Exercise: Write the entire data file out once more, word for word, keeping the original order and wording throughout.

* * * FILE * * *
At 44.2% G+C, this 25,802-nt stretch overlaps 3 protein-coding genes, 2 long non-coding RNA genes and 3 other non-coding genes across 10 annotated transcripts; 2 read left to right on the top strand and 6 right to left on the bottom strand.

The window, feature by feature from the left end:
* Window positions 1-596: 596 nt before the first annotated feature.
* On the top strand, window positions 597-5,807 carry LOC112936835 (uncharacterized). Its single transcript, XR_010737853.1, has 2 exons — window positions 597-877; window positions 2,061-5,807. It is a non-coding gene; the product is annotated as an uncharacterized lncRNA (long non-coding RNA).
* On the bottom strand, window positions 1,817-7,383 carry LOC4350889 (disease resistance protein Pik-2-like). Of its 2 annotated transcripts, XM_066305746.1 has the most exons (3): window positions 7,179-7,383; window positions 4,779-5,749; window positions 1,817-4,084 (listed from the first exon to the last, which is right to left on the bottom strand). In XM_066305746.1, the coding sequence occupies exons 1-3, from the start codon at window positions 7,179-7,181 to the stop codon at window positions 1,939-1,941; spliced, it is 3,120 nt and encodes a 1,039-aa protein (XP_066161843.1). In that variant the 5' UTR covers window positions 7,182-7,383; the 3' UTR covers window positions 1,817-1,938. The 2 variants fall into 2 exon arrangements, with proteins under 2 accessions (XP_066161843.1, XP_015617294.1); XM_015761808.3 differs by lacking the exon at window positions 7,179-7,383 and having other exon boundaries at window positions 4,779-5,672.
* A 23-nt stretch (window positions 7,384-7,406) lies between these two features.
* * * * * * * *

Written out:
At 44.2% G+C, this 25,802-nt stretch overlaps 3 protein-coding genes, 2 long non-coding RNA genes and 3 other non-coding genes across 10 annotated transcripts; 2 read left to right on the top strand and 6 right to left on the bottom strand.

The window, feature by feature from the left end:
* Window positions 1-596: 596 nt before the first annotated feature.
* On the top strand, window positions 597-5,807 carry LOC112936835 (uncharacterized). Its single transcript, XR_010737853.1, has 2 exons — window positions 597-877; window positions 2,061-5,807. It is a non-coding gene; the product is annotated as an uncharacterized lncRNA (long non-coding RNA).
* On the bottom strand, window positions 1,817-7,383 carry LOC4350889 (disease resistance protein Pik-2-like). Of its 2 annotated transcripts, XM_066305746.1 has the most exons (3): window positions 7,179-7,383; window positions 4,779-5,749; window positions 1,817-4,084 (listed from the first exon to the last, which is right to left on the bottom strand). In XM_066305746.1, the coding sequence occupies exons 1-3, from the start codon at window positions 7,179-7,181 to the stop codon at window positions 1,939-1,941; spliced, it is 3,120 nt and encodes a 1,039-aa protein (XP_066161843.1). In that variant the 5' UTR covers window positions 7,182-7,383; the 3' UTR covers window positions 1,817-1,938. The 2 variants fall into 2 exon arrangements, with proteins under 2 accessions (XP_066161843.1, XP_015617294.1); XM_015761808.3 differs by lacking the exon at window positions 7,179-7,383 and having other exon boundaries at window positions 4,779-5,672.
* A 23-nt stretch (window positions 7,384-7,406) lies between these two features.